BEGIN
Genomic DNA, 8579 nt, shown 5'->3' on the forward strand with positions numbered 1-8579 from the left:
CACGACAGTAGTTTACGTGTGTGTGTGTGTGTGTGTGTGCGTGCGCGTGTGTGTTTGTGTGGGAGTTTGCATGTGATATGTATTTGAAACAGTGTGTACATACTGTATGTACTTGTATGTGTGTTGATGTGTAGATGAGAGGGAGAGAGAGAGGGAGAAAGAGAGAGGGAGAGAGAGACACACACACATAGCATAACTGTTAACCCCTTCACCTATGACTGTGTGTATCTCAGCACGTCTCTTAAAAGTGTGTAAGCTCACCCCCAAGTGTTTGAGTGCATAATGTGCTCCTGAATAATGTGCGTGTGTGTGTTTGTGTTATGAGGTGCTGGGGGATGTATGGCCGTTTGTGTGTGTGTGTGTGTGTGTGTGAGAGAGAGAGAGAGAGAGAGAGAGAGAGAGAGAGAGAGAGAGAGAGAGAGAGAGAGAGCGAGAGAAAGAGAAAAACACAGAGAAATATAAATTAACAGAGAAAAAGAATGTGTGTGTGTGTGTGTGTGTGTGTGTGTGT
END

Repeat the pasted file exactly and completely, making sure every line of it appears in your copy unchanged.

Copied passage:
Genomic DNA, 8579 nt, shown 5'->3' on the forward strand with positions numbered 1-8579 from the left:
CACGACAGTAGTTTACGTGTGTGTGTGTGTGTGTGTGTGCGTGCGCGTGTGTGTTTGTGTGGGAGTTTGCATGTGATATGTATTTGAAACAGTGTGTACATACTGTATGTACTTGTATGTGTGTTGATGTGTAGATGAGAGGGAGAGAGAGAGGGAGAAAGAGAGAGGGAGAGAGAGACACACACACATAGCATAACTGTTAACCCCTTCACCTATGACTGTGTGTATCTCAGCACGTCTCTTAAAAGTGTGTAAGCTCACCCCCAAGTGTTTGAGTGCATAATGTGCTCCTGAATAATGTGCGTGTGTGTGTTTGTGTTATGAGGTGCTGGGGGATGTATGGCCGTTTGTGTGTGTGTGTGTGTGTGTGTGAGAGAGAGAGAGAGAGAGAGAGAGAGAGAGAGAGAGAGAGAGAGAGAGAGAGAGAGAGCGAGAGAAAGAGAAAAACACAGAGAAATATAAATTAACAGAGAAAAAGAATGTGTGTGTGTGTGTGTGTGTGTGTGTGTGT